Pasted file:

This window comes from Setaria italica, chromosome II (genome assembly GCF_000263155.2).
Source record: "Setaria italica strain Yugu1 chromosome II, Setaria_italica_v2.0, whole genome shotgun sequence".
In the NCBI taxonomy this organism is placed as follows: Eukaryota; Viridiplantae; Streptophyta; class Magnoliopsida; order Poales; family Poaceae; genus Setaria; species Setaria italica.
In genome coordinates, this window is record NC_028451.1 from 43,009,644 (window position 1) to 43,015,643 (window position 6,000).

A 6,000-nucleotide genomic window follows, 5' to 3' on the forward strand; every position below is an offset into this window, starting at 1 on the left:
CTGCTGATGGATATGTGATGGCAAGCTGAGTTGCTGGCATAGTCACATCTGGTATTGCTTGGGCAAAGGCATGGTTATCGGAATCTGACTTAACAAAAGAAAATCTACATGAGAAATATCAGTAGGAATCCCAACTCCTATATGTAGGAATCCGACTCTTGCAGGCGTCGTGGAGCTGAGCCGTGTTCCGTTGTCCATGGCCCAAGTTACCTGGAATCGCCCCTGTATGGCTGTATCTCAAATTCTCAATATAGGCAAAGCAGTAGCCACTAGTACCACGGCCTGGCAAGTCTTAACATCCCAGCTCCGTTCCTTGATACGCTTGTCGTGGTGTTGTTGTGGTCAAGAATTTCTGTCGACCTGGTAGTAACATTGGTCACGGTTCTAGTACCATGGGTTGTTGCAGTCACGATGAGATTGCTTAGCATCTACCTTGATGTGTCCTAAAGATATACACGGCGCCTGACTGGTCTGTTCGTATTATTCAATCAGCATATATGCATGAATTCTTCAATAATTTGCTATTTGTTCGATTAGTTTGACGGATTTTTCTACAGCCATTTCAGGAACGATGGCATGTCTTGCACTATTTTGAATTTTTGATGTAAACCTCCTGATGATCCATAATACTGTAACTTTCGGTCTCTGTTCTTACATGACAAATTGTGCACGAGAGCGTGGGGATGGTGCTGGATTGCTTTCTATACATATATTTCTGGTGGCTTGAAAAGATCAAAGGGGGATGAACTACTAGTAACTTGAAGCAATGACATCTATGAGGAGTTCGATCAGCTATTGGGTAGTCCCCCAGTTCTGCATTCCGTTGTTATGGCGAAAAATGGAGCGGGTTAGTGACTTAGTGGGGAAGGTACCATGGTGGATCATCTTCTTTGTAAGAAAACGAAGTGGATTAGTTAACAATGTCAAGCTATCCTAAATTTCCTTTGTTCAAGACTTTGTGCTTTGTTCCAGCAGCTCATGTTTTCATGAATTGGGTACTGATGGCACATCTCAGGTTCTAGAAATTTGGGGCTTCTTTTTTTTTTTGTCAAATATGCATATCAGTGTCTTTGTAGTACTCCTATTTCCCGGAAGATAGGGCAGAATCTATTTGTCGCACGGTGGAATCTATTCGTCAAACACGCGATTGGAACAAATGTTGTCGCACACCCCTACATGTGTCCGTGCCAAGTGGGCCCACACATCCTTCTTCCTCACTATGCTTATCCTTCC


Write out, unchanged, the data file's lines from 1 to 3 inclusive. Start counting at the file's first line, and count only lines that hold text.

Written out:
This window comes from Setaria italica, chromosome II (genome assembly GCF_000263155.2).
Source record: "Setaria italica strain Yugu1 chromosome II, Setaria_italica_v2.0, whole genome shotgun sequence".
In the NCBI taxonomy this organism is placed as follows: Eukaryota; Viridiplantae; Streptophyta; class Magnoliopsida; order Poales; family Poaceae; genus Setaria; species Setaria italica.